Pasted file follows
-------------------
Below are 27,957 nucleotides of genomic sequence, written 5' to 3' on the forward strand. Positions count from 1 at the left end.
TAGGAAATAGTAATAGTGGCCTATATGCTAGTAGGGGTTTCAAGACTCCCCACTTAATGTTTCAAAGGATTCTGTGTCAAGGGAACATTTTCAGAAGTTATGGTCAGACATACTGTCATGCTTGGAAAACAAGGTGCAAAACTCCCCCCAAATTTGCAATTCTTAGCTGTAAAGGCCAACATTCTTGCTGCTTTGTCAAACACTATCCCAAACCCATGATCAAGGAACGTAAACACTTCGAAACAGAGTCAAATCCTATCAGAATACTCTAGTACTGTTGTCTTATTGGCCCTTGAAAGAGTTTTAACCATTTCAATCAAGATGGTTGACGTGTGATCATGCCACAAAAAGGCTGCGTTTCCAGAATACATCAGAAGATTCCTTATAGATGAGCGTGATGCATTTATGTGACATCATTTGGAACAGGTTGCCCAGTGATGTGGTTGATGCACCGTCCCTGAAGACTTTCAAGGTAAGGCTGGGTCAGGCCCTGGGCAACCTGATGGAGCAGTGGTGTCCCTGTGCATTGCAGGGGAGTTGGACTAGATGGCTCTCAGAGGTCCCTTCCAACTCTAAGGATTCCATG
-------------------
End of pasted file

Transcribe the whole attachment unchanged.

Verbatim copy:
Below are 27,957 nucleotides of genomic sequence, written 5' to 3' on the forward strand. Positions count from 1 at the left end.
TAGGAAATAGTAATAGTGGCCTATATGCTAGTAGGGGTTTCAAGACTCCCCACTTAATGTTTCAAAGGATTCTGTGTCAAGGGAACATTTTCAGAAGTTATGGTCAGACATACTGTCATGCTTGGAAAACAAGGTGCAAAACTCCCCCCAAATTTGCAATTCTTAGCTGTAAAGGCCAACATTCTTGCTGCTTTGTCAAACACTATCCCAAACCCATGATCAAGGAACGTAAACACTTCGAAACAGAGTCAAATCCTATCAGAATACTCTAGTACTGTTGTCTTATTGGCCCTTGAAAGAGTTTTAACCATTTCAATCAAGATGGTTGACGTGTGATCATGCCACAAAAAGGCTGCGTTTCCAGAATACATCAGAAGATTCCTTATAGATGAGCGTGATGCATTTATGTGACATCATTTGGAACAGGTTGCCCAGTGATGTGGTTGATGCACCGTCCCTGAAGACTTTCAAGGTAAGGCTGGGTCAGGCCCTGGGCAACCTGATGGAGCAGTGGTGTCCCTGTGCATTGCAGGGGAGTTGGACTAGATGGCTCTCAGAGGTCCCTTCCAACTCTAAGGATTCCATG